Apple's iWork for iPad to generate nearly as much as Google Docs

in iPhone edited January 2014
Apple's popular iWork productivity apps have made the company the biggest developer of iPad apps. Analysis suggests Apple is set to make nearly as much money as Google does from its online Docs.

According to a report by Silicon Alley Insider, Apple's new mobile versions of its Pages, Numbers and Keynote productivity apps are on track to bring in more than $40 million in annual sales.

The figure was estimated by SAI using sales reports by other top ten developers, and makes lots of assumptions about the run rate of app sales. It doesn't figure in the iPad's international expansion or the potential for iPad sales to either level off after satiating demand, or expand dramatically over the course of the year.

SAI contrasted its estimated figures of Apple's iWork app revenues with Microsoft's $4 billion in Office revenues ($2.6 billon of which is pure profit), as well as the $50 million Google makes from its annual, global sales of subscriptions to its online Docs productivity suite.

Apple reported net software sales of $634 million in the first calendar quarter of 2010, or roughly $2.4 billion per year, making software sales and particularly the $10 iWork apps a very minor part of the company's overall business, now reaching toward $50 billion in revenues. Still, Apple's ability to deliver its multitouch productivity suite on time at the iPad launch, and its decision to take on that task itself, indicate an interesting new direction for the company.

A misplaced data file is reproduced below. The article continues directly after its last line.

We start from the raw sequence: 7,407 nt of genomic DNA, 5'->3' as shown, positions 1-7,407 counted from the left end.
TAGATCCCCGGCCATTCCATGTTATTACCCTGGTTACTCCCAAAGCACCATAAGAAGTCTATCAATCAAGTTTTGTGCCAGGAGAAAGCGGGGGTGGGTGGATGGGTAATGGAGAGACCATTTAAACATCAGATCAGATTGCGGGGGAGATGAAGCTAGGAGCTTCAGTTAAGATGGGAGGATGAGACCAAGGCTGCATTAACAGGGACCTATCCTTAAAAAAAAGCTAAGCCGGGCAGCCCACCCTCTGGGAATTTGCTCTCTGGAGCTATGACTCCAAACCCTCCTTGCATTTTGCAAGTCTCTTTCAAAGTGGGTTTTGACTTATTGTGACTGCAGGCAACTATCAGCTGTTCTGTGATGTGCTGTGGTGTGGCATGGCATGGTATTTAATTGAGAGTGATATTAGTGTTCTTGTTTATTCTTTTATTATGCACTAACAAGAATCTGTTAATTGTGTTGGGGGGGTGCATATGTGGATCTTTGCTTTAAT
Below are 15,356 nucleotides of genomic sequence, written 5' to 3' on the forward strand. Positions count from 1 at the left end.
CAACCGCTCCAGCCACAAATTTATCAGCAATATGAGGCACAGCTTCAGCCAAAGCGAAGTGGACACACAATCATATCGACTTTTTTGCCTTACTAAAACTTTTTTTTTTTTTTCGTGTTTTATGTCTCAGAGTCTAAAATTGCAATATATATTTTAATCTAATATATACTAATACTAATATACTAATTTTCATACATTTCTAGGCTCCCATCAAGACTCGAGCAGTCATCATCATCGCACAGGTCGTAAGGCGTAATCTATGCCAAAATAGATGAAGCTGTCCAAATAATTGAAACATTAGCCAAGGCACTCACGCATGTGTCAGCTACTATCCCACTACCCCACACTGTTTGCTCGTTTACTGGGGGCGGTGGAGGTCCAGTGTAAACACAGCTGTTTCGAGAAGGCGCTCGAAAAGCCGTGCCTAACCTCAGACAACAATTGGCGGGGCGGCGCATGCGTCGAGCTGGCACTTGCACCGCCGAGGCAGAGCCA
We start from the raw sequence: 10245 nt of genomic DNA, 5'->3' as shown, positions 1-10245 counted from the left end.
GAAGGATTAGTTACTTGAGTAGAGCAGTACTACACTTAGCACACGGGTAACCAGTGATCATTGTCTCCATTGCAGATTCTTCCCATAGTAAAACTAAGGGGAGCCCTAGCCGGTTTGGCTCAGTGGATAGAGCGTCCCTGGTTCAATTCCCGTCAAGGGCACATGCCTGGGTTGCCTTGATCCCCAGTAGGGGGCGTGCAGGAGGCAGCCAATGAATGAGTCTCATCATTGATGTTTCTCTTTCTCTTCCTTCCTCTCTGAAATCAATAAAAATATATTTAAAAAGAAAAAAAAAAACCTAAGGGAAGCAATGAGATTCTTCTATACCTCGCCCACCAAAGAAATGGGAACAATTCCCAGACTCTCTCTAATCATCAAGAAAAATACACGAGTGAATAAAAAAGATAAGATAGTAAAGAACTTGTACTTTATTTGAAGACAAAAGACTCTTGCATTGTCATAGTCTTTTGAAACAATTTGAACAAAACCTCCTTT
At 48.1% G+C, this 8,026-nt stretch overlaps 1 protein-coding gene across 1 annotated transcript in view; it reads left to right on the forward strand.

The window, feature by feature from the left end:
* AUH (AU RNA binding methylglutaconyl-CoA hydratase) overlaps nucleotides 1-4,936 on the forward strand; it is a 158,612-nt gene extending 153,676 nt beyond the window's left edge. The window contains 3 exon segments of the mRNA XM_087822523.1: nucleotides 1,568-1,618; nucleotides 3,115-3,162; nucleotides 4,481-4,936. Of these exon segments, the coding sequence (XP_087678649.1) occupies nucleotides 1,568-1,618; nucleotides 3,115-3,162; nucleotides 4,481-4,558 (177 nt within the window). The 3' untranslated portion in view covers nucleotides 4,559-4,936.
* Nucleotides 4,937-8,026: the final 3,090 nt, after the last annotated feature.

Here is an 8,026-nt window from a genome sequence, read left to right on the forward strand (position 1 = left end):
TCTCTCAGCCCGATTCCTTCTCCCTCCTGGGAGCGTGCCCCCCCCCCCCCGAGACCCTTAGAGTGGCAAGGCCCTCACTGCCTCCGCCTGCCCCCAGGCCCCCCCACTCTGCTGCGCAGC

Apple's reported earnings for software sales include Mac OS X and its own applications, sales of third party software, as well as sales of AppleCare, MobileMe and other Internet services.

In contrast to its $634 million in quarterly software sales, Apple reported $3.8 billion in Mac hardware sales, $1.9 billion in iPod sales, $5.4 billion in iPhone sales, and $472 million in peripheral sales in the first quarter. Apple also reported quarterly sales of $1.3 billion in "other music related products and services," which includes iTunes Store sales, iPod services, and Apple-branded and third-party iPod accessories.

Sales of iWork apps for iPad are therefore likely to be included in the company's reports for "other music related products and services" rather than being grouped in with its conventional retail software earnings.
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